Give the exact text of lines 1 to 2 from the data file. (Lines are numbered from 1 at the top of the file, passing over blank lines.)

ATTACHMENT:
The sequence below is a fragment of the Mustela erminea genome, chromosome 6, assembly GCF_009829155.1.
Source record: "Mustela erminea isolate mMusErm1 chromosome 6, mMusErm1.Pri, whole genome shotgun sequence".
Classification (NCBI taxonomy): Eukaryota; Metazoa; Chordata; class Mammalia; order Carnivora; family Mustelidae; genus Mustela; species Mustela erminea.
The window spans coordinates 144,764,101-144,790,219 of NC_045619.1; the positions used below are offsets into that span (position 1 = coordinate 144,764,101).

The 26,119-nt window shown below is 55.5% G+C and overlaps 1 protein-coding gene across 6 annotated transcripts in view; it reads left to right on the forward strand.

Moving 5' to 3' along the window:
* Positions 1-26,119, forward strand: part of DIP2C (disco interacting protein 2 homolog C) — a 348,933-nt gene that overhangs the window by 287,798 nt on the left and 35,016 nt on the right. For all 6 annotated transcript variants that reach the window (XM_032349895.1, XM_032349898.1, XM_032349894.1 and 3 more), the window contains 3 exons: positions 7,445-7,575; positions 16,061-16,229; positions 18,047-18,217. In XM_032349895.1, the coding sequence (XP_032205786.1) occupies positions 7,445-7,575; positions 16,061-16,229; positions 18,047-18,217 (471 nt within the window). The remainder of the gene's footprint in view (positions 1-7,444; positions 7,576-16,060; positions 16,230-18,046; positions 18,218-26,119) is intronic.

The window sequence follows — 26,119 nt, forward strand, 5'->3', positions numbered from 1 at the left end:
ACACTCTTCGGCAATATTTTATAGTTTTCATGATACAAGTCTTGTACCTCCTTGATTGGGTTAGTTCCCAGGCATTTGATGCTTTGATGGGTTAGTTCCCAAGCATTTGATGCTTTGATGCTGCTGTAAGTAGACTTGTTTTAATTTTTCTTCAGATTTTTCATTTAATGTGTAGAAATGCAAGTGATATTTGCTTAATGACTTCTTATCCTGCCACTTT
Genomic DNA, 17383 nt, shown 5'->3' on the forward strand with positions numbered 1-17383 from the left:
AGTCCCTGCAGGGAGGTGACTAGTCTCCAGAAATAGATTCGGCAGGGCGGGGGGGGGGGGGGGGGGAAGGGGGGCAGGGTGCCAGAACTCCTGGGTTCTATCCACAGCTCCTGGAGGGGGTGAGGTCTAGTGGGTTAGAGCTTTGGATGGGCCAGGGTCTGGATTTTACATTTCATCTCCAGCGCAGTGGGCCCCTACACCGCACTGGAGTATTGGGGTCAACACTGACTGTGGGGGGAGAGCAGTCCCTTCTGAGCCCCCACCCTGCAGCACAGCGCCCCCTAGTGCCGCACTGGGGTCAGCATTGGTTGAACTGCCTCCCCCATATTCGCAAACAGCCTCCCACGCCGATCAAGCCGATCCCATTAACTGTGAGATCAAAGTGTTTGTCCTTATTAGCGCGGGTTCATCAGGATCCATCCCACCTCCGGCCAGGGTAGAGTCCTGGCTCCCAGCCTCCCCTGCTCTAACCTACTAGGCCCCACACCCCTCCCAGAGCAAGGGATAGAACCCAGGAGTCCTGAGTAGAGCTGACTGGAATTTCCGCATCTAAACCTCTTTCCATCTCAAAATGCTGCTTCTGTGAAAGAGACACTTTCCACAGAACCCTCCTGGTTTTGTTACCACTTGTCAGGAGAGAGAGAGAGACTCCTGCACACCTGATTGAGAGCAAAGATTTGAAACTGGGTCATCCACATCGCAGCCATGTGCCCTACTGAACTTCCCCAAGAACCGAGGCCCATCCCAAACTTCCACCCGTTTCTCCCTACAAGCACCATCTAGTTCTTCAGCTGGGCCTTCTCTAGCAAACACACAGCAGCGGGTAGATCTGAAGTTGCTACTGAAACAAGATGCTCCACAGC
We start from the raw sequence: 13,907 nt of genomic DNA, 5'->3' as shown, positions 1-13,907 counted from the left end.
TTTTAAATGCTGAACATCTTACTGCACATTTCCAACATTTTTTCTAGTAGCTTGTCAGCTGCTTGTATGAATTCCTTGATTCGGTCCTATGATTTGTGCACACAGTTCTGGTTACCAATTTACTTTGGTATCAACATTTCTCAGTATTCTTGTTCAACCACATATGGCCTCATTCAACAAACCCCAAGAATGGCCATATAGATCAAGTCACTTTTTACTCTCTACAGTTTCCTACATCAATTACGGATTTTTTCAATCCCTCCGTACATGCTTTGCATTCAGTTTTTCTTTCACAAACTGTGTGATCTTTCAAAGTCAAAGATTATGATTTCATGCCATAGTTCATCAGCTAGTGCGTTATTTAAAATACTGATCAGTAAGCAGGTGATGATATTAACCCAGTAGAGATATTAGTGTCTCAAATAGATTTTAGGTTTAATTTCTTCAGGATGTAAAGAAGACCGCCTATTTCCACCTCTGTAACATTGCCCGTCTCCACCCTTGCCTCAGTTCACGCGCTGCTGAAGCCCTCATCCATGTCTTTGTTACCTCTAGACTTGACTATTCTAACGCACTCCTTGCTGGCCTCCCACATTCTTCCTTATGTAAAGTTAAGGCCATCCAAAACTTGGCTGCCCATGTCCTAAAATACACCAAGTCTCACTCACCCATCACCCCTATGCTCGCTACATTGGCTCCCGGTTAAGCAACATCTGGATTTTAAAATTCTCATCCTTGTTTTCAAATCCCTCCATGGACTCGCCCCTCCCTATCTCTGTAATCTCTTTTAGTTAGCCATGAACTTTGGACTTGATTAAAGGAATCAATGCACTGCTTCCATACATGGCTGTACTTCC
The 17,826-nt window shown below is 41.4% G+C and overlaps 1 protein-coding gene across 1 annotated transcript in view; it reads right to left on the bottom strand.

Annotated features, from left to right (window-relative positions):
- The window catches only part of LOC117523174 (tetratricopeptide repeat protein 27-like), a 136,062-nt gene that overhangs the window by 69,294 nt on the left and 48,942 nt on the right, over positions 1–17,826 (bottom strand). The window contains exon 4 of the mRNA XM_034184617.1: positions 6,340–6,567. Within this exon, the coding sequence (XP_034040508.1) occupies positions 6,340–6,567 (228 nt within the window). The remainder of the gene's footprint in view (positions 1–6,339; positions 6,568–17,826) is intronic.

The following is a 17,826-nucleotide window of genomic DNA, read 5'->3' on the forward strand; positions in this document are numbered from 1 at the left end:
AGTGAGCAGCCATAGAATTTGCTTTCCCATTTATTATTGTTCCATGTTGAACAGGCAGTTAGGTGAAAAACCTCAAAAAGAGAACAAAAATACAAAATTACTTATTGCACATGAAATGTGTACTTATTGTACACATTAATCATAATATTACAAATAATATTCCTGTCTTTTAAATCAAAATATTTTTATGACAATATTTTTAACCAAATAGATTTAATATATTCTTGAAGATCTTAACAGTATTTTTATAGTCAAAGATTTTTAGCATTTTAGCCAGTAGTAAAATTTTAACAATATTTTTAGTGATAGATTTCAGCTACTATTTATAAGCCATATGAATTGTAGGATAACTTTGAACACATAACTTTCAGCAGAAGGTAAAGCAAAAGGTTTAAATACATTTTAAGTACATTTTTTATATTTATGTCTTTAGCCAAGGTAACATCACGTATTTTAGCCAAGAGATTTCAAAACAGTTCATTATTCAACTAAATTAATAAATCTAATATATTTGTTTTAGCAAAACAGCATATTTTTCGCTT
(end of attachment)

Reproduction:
The sequence below is a fragment of the Mustela erminea genome, chromosome 6, assembly GCF_009829155.1.
Source record: "Mustela erminea isolate mMusErm1 chromosome 6, mMusErm1.Pri, whole genome shotgun sequence".